COPPERAS COVE — The threat of bad weather couldn’t keep Jackie Zajicek away from a Saturday morning political forum focusing on the four candidates for mayor of Copperas Cove.

“One of the things I want to find out (is) if the new mayor will bring up and try to correct the way they plan to do (Business) 190 at the east end of town,” Zajicek said about a half-hour before the forum was set to begin at the Veterans of Foreign Wars Post 8577 in Copperas Cove.

“I strongly believe that the proposed traffic islands are not going to do what the city manager and the police chief believe their going to do.”

“So I’m looking to see if they’ll put some on-demand (pedestrian crossings and lights) there instead of the islands.”

Zajicek only got a chance to ask his question to two of the four candidates running for mayor. Ron Nelson and Joey Acfalle were able to attend, while candidate Bradi Diaz had a conflict and was not present. Robert O’Dell gave an opening and closing statement in support of Diaz and said she would be attending Monday night’s Chamber of Commerce forum at the Copperas Cove ISD administration building.

Moderator Tom DuChateau said candidate Brandi Weiland did not return an invitation to attend the forum.

About two dozen people decided to ignore Saturday’s thunderstorms to attend the event. The relatively small crowd gave most people a chance to talk to Nelson and Acfalle one-on-one several times during the event.

During the more formal question-and-answer session, both candidates were asked their opinions on issues ranging from the creation of a city historical society, to bringing a grocery store to the west side of the city, to what they hope to bring to the city if they become mayor.

Acfalle said there was a need to bring more activities to the city to engage younger people, giving examples such as a bowling alley, a skating rink or a community center. He would also like to attract more business to the area both to increase the number of things to do and to expand the city’s tax base.

Nelson acknowledged he was a relative newcomer to Copperas Cove, living in the city for four years. But he said he’s studied the history of the town and is working to understand everyone’s perspective by talking to residents. He said his hope as mayor would be to give Copperas Cove a reputation as a cool place to live because of what’s going on in the community.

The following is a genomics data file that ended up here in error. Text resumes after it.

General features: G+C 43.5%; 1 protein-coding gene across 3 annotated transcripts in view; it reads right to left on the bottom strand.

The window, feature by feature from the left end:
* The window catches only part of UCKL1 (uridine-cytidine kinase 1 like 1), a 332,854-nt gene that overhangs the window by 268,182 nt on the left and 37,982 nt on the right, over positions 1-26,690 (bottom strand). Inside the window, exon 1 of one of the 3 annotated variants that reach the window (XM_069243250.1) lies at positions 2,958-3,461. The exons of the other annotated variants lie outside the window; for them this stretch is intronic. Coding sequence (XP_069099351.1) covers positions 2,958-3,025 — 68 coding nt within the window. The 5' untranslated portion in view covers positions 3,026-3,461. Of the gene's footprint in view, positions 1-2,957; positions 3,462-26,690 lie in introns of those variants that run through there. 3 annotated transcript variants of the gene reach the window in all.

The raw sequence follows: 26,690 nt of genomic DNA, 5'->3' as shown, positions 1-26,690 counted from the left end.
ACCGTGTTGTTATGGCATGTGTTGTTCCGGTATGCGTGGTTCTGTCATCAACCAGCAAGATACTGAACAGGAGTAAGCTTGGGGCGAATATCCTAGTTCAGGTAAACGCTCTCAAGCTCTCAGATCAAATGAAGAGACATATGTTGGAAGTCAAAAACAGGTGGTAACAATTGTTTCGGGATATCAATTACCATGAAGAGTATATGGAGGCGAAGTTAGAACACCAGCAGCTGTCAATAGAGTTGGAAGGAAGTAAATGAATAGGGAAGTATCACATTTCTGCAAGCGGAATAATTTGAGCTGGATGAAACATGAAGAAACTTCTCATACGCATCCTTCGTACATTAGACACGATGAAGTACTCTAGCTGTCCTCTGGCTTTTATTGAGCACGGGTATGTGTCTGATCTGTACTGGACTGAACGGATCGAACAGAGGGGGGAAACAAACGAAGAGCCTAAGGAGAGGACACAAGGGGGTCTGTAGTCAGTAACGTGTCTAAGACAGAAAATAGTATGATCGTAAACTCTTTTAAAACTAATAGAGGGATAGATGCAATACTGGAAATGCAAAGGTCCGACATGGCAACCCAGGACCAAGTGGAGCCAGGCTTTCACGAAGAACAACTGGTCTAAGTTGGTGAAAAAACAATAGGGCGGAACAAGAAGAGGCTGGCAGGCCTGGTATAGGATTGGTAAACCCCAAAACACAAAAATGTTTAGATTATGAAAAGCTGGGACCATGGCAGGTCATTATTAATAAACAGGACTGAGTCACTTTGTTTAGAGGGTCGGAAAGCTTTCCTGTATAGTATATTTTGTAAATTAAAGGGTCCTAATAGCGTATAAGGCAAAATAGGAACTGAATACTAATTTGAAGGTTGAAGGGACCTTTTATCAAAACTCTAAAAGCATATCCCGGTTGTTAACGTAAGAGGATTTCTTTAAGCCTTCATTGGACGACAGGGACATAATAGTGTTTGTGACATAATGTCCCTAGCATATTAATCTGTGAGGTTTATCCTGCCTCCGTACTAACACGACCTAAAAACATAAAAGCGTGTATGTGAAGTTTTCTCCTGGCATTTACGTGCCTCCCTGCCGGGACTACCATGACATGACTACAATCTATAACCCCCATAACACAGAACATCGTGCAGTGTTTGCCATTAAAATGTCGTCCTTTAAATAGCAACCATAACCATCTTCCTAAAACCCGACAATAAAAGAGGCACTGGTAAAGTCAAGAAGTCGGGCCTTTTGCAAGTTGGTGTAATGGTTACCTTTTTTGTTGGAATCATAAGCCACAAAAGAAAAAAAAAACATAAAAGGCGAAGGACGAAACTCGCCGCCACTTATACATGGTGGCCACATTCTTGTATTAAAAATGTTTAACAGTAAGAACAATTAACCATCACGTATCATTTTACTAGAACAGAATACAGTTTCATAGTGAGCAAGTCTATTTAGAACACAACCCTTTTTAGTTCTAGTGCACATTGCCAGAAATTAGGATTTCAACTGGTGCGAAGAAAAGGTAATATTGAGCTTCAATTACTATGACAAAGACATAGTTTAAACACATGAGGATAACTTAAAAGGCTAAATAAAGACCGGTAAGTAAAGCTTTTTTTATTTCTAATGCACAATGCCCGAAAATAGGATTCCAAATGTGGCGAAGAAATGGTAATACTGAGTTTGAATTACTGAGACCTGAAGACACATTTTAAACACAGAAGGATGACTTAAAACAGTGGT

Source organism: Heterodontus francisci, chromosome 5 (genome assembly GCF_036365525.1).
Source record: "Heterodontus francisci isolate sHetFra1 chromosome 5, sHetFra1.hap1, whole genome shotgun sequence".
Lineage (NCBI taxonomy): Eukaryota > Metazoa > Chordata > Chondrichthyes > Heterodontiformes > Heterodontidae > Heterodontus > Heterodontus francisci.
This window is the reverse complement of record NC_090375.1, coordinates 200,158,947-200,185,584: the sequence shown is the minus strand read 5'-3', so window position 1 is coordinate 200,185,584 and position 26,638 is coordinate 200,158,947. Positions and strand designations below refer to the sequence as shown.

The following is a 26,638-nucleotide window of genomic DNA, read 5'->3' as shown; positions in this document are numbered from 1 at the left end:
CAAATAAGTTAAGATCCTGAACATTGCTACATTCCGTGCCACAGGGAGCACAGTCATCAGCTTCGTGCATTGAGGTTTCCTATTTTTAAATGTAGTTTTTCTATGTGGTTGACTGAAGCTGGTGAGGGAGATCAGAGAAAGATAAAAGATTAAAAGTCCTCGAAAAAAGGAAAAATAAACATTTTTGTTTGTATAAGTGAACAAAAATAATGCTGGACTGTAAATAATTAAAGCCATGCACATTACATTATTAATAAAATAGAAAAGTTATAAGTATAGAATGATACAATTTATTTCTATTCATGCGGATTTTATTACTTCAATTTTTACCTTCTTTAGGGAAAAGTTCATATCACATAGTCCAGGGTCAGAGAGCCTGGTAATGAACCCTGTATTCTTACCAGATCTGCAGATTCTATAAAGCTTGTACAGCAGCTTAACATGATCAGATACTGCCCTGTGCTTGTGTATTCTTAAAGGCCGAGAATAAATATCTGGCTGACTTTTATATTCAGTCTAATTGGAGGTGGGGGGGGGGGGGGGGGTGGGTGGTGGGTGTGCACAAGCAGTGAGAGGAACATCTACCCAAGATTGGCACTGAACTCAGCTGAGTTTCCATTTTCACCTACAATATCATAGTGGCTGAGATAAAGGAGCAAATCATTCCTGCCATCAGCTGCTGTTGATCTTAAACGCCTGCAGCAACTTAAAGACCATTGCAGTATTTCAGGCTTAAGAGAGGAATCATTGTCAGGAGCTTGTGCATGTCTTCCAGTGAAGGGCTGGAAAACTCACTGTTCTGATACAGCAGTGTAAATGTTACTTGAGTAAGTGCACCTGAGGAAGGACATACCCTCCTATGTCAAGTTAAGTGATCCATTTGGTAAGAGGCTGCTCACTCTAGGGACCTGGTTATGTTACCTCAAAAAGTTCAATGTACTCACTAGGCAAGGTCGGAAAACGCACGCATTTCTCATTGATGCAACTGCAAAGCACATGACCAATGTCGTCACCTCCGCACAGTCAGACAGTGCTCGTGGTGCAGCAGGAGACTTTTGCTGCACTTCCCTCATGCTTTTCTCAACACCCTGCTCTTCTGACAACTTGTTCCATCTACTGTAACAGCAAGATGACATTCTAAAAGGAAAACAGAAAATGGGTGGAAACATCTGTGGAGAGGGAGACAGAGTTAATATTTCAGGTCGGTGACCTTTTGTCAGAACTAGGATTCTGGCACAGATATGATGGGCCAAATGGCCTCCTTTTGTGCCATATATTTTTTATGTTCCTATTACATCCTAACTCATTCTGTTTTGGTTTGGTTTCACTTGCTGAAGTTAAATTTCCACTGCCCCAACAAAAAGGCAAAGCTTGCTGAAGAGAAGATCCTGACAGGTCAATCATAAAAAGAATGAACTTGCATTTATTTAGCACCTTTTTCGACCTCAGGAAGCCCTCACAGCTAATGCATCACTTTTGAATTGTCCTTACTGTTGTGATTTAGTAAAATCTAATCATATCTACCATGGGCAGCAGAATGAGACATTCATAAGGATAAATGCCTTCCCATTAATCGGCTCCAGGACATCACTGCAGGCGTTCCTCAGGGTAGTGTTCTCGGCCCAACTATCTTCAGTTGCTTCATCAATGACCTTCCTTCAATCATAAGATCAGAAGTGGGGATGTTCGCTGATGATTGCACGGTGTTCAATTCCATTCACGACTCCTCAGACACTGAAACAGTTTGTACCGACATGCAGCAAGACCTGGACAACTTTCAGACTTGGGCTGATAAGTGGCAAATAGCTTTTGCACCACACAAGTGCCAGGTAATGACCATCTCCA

Central Texas College student Cayla Siddiqui asked both candidates what they could to reestablish trust in the community in light of what she felt was an unpopular decision to bring in Fathom as the city’s third-party utility supplier.

Acfalle said complaints about Fathom are still being evaluated and said the question of whether the company would continue as city contractor was still up in the air. Nelson addressed the issue of trust by saying that Copperas Cove needs good leaders, adding that he knows as a relative newcomer he needs to prove himself to voters.

Both candidates want more transparency in city government, want to encourage more interaction and positive relations with Fort Hood and hope to find ways to bring together more citizens to support and promote the community.

As far as the proposed 190 project, both candidates said they would listen to citizen concerns and raise them with the City Council and interim city manager as well as the Texas Department of Transportation.

In their closing statements, both candidates thanked the crowd for coming out and taking part in the forum.

Acfalle said he hopes to be elected to be a voice for the city as it continues to grow.

“It’s time for me as make it known that Copperas Cove is here, and we are here to grow, one family, one community at a time,” Acfalle said.

Nelson expressed regret that the crowd was so small.

“We need more members of the community to feel like they can come out and be part and make change, and know that somebody is going to be listening,” Nelson said.

After the forum, Zajicek said he was happy both candidates seem open to his concerns about the 190 project and proposing changes to it before it is put out for bid. He said he still hasn’t made up his mind who he’s voting for on April 27.

“Right now, between the two of them, I see the experience factor in several things with one,” Zajicke said. “The other fella hasn’t been here quite as long, but he’s getting involved in things.

“Right now I’ve got to listen a little bit more before I really have a decision between the two that spoke here today.”

Early Voting

Early voting for the special mayor election will begin Wednesday and continue through April 23.

All voting will be held at the Coryell County Justice Center at 201 S. 1st St.

Polling hours will be 8 a.m. to 5 p.m. on April 10, 12, 15, 16, 17, 18 and 22.

On April 11 and 23, polling hours will be from 7 a.m. to 7 p.m.

Polls will be open on Election Day, April 27, from 7 a.m to 7 p.m. | 254-501-7568

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